Posted by Karen Hadalski at 23 February 2012

Category: animals/pets

As the weather improves, I’m beginning to see more cats out and about.  It amazes me that, in the world as it is today, some still believe it is better for cats to roam at will than to live the life of an indoor pet.  If you are one of these, please consider the following risks to your kitten before turning her loose:

* It is just as illegal to allow a cat to roam free–in virtually every U.S. town–as it is to turn your dog out.  If spotted by or reported to Animal Control, your pet will be carted-off and locked-up in a nanosecond.  Very few ever survive such a fate.

* Free roaming cats are exposed to and at risk for contracting two deadly “outdoor cat” diseases:  FIV (feline HIV) and Feline Leukemia.

* Domestic cats are not as wise and worldly as their feral counterparts and will almost certainly be on the losing end of cat fights.  They will also be easy prey for fox, other woodland creatures; and, if small enough, for birds of prey.

* Neighborhood dogs, even those kept in yards and walked on leash, are a danger to wandering cats.  Curious kittens can slip through small fence openings, unaware of the hundred pound dog lazing on the other side, until it is too late.

* No matter where you live, there is traffic.  Cars, buses, trucks, motorcycles, bikes; even skateboards and electric scooters can be deadly. And, cat owners running over their own pets, when pulling in or out of their driveways, is a more common occurrence than you might imagine.

* Even if you live in a quiet neighborhood of neatly manicured lawns, there is a chance that your pet will ingest insecticides while nibbling on that beautiful green grass, or become deathly ill when eating one of the many plants known to be poisonous to cats or an already poisoned rodent.

*Outdoor cats are exposed to every kind of internal and external parasite in existence, which will come right along with him when he returns home to eat or sleep.

* Finally, there exists what is possibly the most dangerous threat of all to friendly, unsuspecting pets: ill-intentioned, cat-hating human beings.

If, after giving the indoor versus outdoor lifestyle a second glance you still decide to allow your kitten to roam free, please do everything possible to give her a fighting chance:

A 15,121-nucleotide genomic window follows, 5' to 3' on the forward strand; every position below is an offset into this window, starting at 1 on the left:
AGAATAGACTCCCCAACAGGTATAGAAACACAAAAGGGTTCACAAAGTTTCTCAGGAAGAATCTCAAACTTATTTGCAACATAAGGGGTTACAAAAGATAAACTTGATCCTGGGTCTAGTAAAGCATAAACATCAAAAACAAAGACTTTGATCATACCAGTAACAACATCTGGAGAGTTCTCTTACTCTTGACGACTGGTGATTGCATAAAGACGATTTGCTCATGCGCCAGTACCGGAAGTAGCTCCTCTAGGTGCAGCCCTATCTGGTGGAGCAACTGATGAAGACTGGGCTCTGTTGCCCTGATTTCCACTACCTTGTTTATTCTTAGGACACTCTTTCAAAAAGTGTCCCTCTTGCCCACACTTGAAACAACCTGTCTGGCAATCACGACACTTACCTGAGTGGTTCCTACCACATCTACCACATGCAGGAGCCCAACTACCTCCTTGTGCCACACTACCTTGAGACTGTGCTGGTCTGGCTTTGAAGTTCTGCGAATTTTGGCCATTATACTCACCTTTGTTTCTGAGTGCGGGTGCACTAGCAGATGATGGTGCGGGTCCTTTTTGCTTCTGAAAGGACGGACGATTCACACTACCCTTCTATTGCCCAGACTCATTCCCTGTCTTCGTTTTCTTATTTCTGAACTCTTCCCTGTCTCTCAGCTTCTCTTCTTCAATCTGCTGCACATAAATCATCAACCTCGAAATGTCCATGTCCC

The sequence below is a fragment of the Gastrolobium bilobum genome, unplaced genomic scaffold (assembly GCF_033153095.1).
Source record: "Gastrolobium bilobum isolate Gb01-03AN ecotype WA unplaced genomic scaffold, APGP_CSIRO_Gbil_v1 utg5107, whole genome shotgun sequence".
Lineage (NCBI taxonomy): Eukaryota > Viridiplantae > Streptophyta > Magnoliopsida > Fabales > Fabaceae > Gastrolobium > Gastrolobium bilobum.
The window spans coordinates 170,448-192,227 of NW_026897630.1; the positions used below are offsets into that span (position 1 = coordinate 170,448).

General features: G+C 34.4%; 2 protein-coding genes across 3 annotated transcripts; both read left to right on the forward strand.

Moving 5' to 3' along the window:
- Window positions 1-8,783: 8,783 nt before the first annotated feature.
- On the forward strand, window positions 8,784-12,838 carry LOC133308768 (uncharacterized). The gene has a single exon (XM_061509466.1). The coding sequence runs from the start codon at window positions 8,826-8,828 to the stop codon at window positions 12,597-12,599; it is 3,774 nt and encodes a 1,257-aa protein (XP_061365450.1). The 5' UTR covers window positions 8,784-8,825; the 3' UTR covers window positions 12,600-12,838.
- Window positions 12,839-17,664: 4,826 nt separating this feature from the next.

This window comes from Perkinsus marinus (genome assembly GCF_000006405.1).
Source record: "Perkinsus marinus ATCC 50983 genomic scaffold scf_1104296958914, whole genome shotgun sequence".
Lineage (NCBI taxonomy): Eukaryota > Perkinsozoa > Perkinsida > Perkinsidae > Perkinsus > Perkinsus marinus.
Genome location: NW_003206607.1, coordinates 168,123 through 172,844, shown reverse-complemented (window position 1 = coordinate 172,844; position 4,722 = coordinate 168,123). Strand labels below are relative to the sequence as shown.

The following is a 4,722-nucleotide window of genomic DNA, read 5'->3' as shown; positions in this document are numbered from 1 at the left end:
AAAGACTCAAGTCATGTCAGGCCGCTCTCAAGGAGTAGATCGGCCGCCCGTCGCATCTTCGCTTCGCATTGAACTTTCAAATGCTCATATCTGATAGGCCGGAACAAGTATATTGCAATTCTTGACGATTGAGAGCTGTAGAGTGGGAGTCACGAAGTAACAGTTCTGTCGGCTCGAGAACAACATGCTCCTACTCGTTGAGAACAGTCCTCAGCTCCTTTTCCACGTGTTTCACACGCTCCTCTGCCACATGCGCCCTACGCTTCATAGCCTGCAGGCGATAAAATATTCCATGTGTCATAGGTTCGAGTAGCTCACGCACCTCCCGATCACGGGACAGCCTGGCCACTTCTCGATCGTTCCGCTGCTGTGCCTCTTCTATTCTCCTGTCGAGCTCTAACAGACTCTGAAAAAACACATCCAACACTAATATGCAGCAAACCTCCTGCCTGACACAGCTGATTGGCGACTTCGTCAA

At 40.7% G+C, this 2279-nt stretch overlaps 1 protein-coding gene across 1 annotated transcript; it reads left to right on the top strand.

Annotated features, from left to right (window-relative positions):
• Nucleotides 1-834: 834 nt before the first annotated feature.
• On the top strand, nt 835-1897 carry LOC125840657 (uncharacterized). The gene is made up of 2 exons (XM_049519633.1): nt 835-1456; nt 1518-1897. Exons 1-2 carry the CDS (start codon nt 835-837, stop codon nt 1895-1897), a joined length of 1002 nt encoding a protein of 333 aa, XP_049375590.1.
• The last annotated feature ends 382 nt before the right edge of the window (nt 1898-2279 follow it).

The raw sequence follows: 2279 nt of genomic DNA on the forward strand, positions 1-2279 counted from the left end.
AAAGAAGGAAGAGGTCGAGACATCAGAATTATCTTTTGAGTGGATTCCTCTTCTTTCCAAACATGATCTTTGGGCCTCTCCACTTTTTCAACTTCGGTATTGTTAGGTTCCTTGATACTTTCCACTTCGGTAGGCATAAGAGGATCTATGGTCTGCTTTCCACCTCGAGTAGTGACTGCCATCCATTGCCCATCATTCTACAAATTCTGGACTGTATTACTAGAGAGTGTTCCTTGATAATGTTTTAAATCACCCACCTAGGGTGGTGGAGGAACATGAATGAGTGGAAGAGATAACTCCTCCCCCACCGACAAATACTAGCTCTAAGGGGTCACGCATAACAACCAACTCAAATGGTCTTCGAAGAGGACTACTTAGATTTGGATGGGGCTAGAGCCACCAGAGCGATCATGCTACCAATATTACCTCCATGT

* Make sure you cat receives inoculations for FIV & Leukemia in addition to rabies and standard feline vaccines.

*Never, ever de-claw a cat that has unsupervised access to the out doors.  Claws are its only means of self-defense and will also allow it to climb a tree to safety.

* Spay/neuter your pet before turning it loose. Otherwise, your female will most certainly be impregnated and your male, while wandering far and wide, might become lost or find himself in competition–translate “cat fights”– with other Toms over territory and females.

* Administer monthly flea, tick, and heart worm preventatives religiously.

* Take your pet to a veterinarian at least every 6 months for a thorough once-over.

* And, perhaps most importantly, provide your pet with up-to-date identification in the form of both a microchip (easily inserted and registered by any veterinarian) and a break-away collar with contact, rabies, and animal license tags.  If lost, injured, or picked-up by Animal Control, this will provide the only hope of being reunited with your kitten.

Finally, if you are not a cat owner, but find a lost or injured stray, please provide a safe, warm temporary shelter; along with food and water; while you either attempt to locate its owner or call your local SPCA for assistance.



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